Genes are not the only players involved in determining population variation. Phenotypes are also influenced by other factors, such as the environment (see the figure below). A beachgoer is likely to have darker skin than a city dweller, for example, due to regular exposure to the sun, an environmental factor. Some major characteristics, such as sex, are determined by the environment for some species. For example, some turtles and other reptiles have temperature-dependent sex determination (TSD). TSD means that individuals develop into males if their eggs are incubated within a certain temperature range, or females at a different temperature range.
Geographic separation between populations can lead to differences in the phenotypic variation between those populations. Such geographical variation is seen between most populations and can be significant. One type of geographic variation, called a cline, can be seen as populations of a given species vary gradually across an ecological gradient. Species of warm-blooded animals, for example, tend to have larger bodies in the cooler climates closer to the earth’s poles, allowing them to better conserve heat. This is considered a latitudinal cline. Alternatively, flowering plants tend to bloom at different times depending on where they are along the slope of a mountain, known as an altitudinal cline.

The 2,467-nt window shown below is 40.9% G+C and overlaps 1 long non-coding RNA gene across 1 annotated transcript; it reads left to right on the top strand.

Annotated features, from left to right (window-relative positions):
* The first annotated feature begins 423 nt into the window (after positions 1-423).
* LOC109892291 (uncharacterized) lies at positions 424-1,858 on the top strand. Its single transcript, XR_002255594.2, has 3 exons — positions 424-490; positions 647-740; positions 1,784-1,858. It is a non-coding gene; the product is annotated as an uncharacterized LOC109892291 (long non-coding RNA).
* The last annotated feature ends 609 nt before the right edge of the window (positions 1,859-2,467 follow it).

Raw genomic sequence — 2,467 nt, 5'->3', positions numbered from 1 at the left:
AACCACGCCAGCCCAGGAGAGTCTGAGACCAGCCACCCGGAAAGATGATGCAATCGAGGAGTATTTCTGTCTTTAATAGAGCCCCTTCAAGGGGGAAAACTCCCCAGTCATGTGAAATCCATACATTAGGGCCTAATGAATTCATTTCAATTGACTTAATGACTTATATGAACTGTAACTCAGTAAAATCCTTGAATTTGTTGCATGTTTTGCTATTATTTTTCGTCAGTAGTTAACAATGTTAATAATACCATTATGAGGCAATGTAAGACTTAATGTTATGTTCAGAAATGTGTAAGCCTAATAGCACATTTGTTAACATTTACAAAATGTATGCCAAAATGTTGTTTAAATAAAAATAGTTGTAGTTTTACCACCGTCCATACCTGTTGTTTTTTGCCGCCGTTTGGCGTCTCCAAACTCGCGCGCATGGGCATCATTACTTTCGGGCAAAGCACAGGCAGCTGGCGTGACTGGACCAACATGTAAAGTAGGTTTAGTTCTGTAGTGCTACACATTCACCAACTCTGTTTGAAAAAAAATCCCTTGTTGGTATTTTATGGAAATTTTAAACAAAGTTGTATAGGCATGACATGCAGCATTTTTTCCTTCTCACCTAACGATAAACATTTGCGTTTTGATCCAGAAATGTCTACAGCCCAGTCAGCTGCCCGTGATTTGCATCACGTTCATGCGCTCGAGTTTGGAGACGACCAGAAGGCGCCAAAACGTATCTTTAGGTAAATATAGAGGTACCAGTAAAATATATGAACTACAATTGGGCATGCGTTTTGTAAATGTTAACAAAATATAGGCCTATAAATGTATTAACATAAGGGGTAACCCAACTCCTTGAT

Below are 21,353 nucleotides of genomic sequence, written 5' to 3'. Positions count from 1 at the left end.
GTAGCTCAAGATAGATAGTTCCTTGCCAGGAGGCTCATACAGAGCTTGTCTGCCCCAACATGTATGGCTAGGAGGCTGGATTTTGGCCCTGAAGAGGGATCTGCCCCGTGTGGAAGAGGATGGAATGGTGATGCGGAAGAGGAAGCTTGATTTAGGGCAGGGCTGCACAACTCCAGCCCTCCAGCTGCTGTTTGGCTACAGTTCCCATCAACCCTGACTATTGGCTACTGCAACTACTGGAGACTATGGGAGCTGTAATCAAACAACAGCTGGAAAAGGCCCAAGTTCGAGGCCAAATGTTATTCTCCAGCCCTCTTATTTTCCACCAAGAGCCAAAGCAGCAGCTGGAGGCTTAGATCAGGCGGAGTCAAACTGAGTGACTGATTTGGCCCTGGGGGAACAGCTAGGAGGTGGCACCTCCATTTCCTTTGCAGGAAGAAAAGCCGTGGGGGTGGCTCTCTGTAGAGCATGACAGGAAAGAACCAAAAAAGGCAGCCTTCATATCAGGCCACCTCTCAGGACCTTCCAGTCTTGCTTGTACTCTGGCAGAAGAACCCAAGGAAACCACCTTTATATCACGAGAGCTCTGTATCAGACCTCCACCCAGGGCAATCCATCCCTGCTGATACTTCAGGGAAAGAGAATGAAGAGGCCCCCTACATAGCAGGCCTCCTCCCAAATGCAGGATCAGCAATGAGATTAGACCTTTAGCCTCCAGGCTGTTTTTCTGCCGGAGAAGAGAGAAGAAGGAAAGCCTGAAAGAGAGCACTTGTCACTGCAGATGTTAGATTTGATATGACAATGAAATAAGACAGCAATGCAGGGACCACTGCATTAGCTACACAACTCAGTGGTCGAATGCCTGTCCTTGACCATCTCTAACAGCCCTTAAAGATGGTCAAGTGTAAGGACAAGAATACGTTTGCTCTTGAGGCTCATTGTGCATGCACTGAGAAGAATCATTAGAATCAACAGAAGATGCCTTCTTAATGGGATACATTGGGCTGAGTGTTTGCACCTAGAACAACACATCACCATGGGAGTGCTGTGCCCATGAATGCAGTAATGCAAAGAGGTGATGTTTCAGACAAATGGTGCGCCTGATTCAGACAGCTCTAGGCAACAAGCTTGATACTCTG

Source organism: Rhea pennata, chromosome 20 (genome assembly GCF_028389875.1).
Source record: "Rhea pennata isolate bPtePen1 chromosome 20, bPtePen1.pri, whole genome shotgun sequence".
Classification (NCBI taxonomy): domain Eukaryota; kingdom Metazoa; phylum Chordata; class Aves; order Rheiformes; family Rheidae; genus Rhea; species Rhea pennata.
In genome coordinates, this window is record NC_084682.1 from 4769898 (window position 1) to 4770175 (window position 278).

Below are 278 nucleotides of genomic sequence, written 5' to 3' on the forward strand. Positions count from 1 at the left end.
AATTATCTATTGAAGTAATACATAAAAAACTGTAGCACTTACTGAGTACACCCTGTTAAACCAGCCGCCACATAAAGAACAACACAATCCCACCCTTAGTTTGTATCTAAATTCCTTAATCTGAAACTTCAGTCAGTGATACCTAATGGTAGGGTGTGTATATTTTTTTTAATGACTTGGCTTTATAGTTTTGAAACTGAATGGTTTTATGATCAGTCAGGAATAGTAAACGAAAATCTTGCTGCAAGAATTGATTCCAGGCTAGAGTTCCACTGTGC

If there is gene flow between the populations, the individuals will likely show gradual differences in phenotype along the cline. Restricted gene flow, on the other hand, can lead to abrupt differences, even speciation.